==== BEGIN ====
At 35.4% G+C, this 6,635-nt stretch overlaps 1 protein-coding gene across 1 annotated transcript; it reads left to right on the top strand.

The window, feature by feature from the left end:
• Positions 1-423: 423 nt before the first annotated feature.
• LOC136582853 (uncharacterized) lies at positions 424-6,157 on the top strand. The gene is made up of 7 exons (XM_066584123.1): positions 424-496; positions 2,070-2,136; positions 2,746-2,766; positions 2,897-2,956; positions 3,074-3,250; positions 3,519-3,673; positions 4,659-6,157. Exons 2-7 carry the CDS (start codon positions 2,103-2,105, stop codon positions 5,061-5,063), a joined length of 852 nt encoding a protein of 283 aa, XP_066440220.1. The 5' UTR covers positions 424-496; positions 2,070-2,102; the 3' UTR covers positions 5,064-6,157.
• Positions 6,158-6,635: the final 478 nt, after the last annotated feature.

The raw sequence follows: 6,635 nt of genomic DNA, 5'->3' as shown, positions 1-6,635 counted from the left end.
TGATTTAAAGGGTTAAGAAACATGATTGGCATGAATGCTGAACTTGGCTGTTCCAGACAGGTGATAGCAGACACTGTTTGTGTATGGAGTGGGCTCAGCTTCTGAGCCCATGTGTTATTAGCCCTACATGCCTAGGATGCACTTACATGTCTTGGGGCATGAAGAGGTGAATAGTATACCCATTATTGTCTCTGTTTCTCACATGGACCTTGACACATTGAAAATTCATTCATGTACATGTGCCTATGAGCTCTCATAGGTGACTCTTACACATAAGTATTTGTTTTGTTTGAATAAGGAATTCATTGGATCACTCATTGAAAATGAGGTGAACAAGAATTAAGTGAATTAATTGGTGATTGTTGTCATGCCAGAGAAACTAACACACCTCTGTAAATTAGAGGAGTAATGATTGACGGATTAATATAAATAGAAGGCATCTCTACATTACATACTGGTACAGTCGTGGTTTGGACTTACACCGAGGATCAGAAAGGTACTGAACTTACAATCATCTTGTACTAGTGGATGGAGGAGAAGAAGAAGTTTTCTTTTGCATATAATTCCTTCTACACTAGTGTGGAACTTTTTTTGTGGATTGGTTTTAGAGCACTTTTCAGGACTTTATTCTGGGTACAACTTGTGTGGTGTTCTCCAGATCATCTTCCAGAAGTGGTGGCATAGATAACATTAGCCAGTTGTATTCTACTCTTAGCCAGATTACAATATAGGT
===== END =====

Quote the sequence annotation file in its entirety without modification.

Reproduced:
At 35.4% G+C, this 6,635-nt stretch overlaps 1 protein-coding gene across 1 annotated transcript; it reads left to right on the top strand.

The window, feature by feature from the left end:
• Positions 1-423: 423 nt before the first annotated feature.
• LOC136582853 (uncharacterized) lies at positions 424-6,157 on the top strand. The gene is made up of 7 exons (XM_066584123.1): positions 424-496; positions 2,070-2,136; positions 2,746-2,766; positions 2,897-2,956; positions 3,074-3,250; positions 3,519-3,673; positions 4,659-6,157. Exons 2-7 carry the CDS (start codon positions 2,103-2,105, stop codon positions 5,061-5,063), a joined length of 852 nt encoding a protein of 283 aa, XP_066440220.1. The 5' UTR covers positions 424-496; positions 2,070-2,102; the 3' UTR covers positions 5,064-6,157.
• Positions 6,158-6,635: the final 478 nt, after the last annotated feature.

The raw sequence follows: 6,635 nt of genomic DNA, 5'->3' as shown, positions 1-6,635 counted from the left end.
TGATTTAAAGGGTTAAGAAACATGATTGGCATGAATGCTGAACTTGGCTGTTCCAGACAGGTGATAGCAGACACTGTTTGTGTATGGAGTGGGCTCAGCTTCTGAGCCCATGTGTTATTAGCCCTACATGCCTAGGATGCACTTACATGTCTTGGGGCATGAAGAGGTGAATAGTATACCCATTATTGTCTCTGTTTCTCACATGGACCTTGACACATTGAAAATTCATTCATGTACATGTGCCTATGAGCTCTCATAGGTGACTCTTACACATAAGTATTTGTTTTGTTTGAATAAGGAATTCATTGGATCACTCATTGAAAATGAGGTGAACAAGAATTAAGTGAATTAATTGGTGATTGTTGTCATGCCAGAGAAACTAACACACCTCTGTAAATTAGAGGAGTAATGATTGACGGATTAATATAAATAGAAGGCATCTCTACATTACATACTGGTACAGTCGTGGTTTGGACTTACACCGAGGATCAGAAAGGTACTGAACTTACAATCATCTTGTACTAGTGGATGGAGGAGAAGAAGAAGTTTTCTTTTGCATATAATTCCTTCTACACTAGTGTGGAACTTTTTTTGTGGATTGGTTTTAGAGCACTTTTCAGGACTTTATTCTGGGTACAACTTGTGTGGTGTTCTCCAGATCATCTTCCAGAAGTGGTGGCATAGATAACATTAGCCAGTTGTATTCTACTCTTAGCCAGATTACAATATAGGT